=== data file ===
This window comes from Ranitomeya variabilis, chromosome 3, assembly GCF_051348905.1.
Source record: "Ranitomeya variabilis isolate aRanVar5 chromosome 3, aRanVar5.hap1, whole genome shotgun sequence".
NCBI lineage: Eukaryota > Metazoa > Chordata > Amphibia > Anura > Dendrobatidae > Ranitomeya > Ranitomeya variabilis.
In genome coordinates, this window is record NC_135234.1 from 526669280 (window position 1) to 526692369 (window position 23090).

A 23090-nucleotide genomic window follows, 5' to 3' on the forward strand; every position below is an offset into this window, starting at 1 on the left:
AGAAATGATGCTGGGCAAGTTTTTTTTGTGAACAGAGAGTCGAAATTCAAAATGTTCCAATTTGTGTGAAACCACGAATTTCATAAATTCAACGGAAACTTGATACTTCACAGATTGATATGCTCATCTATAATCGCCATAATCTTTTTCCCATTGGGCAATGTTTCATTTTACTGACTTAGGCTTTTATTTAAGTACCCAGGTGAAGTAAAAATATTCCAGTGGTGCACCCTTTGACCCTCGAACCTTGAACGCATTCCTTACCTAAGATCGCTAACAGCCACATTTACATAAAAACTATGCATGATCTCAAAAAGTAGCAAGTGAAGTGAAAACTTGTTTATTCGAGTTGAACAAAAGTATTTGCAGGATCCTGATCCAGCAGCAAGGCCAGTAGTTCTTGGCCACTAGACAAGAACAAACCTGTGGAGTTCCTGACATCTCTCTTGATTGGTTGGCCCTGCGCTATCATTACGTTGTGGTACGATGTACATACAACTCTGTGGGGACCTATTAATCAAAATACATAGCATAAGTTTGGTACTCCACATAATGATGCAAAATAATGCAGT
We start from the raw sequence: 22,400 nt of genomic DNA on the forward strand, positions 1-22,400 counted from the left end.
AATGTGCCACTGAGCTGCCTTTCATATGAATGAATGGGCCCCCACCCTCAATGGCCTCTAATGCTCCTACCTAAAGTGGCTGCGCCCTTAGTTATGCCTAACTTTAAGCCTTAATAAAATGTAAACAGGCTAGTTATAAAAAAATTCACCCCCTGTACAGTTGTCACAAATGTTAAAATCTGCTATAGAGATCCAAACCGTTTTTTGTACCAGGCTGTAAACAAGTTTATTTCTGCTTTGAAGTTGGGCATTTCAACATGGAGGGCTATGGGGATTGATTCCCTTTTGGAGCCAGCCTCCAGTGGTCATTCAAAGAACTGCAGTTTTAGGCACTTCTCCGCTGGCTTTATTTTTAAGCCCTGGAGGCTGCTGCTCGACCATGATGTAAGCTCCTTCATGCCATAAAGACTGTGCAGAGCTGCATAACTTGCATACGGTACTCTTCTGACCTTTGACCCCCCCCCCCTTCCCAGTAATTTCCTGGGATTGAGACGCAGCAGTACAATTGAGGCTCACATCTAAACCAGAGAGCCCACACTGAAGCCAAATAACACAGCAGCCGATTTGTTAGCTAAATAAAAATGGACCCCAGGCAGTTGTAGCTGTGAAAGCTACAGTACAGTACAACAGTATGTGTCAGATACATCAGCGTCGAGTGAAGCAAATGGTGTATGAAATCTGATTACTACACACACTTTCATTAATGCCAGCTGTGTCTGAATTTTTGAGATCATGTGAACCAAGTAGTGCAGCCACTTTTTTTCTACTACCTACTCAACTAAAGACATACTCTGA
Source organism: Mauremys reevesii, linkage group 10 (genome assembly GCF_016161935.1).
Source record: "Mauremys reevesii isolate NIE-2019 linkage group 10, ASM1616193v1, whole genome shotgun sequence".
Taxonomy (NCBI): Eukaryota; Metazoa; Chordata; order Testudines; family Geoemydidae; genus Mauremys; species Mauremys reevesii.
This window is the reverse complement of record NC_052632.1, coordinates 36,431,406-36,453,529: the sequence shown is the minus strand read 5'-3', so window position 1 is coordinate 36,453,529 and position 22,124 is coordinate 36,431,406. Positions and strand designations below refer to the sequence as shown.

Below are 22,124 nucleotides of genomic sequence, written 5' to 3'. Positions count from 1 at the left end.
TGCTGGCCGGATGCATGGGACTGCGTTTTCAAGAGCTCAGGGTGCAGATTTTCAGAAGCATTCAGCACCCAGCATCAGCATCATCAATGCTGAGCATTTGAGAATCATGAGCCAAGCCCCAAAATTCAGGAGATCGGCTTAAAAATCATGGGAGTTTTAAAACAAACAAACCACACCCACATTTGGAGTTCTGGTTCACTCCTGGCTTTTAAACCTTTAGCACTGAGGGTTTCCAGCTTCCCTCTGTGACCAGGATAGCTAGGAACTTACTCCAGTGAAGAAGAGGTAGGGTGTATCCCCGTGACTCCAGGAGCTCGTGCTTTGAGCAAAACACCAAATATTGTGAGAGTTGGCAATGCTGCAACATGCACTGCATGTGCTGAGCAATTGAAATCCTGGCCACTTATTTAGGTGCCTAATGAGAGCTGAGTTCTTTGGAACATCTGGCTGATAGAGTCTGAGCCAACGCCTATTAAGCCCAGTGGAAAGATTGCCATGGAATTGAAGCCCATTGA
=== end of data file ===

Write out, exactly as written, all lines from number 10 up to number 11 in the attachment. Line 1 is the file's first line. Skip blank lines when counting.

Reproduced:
Source record: "Mauremys reevesii isolate NIE-2019 linkage group 10, ASM1616193v1, whole genome shotgun sequence".
Taxonomy (NCBI): Eukaryota; Metazoa; Chordata; order Testudines; family Geoemydidae; genus Mauremys; species Mauremys reevesii.